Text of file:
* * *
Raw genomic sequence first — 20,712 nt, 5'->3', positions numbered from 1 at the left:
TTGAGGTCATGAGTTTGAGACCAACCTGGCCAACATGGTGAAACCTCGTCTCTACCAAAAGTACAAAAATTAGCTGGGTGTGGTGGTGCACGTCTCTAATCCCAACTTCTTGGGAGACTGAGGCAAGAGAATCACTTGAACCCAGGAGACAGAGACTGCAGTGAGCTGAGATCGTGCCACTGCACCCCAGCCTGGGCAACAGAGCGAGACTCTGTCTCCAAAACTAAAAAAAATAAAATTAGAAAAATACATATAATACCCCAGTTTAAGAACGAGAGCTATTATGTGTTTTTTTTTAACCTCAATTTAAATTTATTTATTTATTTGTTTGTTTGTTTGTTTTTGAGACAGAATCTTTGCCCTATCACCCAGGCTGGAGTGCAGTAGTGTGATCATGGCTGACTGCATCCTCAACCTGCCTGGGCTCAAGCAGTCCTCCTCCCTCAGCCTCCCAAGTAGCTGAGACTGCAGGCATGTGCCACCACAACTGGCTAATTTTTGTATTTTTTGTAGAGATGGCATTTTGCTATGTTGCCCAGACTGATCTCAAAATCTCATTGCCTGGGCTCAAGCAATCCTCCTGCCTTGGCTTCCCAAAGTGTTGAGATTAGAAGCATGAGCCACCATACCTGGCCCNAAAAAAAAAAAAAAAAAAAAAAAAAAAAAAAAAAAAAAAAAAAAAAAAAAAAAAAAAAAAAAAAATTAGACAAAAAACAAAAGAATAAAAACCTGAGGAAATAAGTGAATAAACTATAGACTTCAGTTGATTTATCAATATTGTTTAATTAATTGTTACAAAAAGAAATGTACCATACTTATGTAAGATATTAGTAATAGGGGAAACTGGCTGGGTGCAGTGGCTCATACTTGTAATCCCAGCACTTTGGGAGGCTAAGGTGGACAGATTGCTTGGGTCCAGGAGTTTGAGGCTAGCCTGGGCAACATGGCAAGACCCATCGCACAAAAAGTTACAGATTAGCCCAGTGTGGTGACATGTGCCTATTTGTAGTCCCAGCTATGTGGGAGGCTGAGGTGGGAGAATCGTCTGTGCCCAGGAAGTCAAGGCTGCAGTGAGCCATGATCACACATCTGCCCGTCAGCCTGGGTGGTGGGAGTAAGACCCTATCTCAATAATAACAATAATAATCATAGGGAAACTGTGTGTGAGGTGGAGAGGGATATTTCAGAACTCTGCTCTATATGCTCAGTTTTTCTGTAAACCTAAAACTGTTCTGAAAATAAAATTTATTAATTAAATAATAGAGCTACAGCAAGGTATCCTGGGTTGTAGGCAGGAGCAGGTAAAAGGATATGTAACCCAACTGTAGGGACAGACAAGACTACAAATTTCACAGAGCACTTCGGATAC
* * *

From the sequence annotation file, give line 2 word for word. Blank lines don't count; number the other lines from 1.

TTGAGGTCATGAGTTTGAGACCAACCTGGCCAACATGGTGAAACCTCGTCTCTACCAAAAGTACAAAAATTAGCTGGGTGTGGTGGTGCACGTCTCTAATCCCAACTTCTTGGGAGACTGAGGCAAGAGAATCACTTGAACCCAGGAGACAGAGACTGCAGTGAGCTGAGATCGTGCCACTGCACCCCAGCCTGGGCAACAGAGCGAGACTCTGTCTCCAAAACTAAAAAAAATAAAATTAGAAAAATACATATAATACCCCAGTTTAAGAACGAGAGCTATTATGTGTTTTTTTTTAACCTCAATTTAAATTTATTTATTTATTTGTTTGTTTGTTTGTTTTTGAGACAGAATCTTTGCCCTATCACCCAGGCTGGAGTGCAGTAGTGTGATCATGGCTGACTGCATCCTCAACCTGCCTGGGCTCAAGCAGTCCTCCTCCCTCAGCCTCCCAAGTAGCTGAGACTGCAGGCATGTGCCACCACAACTGGCTAATTTTTGTATTTTTTGTAGAGATGGCATTTTGCTATGTTGCCCAGACTGATCTCAAAATCTCATTGCCTGGGCTCAAGCAATCCTCCTGCCTTGGCTTCCCAAAGTGTTGAGATTAGAAGCATGAGCCACCATACCTGGCCCNAAAAAAAAAAAAAAAAAAAAAAAAAAAAAAAAAAAAAAAAAAAAAAAAAAAAAAAAAAAAAAAAATTAGACAAAAAACAAAAGAATAAAAACCTGAGGAAATAAGTGAATAAACTATAGACTTCAGTTGATTTATCAATATTGTTTAATTAATTGTTACAAAAAGAAATGTACCATACTTATGTAAGATATTAGTAATAGGGGAAACTGGCTGGGTGCAGTGGCTCATACTTGTAATCCCAGCACTTTGGGAGGCTAAGGTGGACAGATTGCTTGGGTCCAGGAGTTTGAGGCTAGCCTGGGCAACATGGCAAGACCCATCGCACAAAAAGTTACAGATTAGCCCAGTGTGGTGACATGTGCCTATTTGTAGTCCCAGCTATGTGGGAGGCTGAGGTGGGAGAATCGTCTGTGCCCAGGAAGTCAAGGCTGCAGTGAGCCATGATCACACATCTGCCCGTCAGCCTGGGTGGTGGGAGTAAGACCCTATCTCAATAATAACAATAATAATCATAGGGAAACTGTGTGTGAGGTGGAGAGGGATATTTCAGAACTCTGCTCTATATGCTCAGTTTTTCTGTAAACCTAAAACTGTTCTGAAAATAAAATTTATTAATTAAATAATAGAGCTACAGCAAGGTATCCTGGGTTGTAGGCAGGAGCAGGTAAAAGGATATGTAACCCAACTGTAGGGACAGACAAGACTACAAATTTCACAGAGCACTTCGGATAC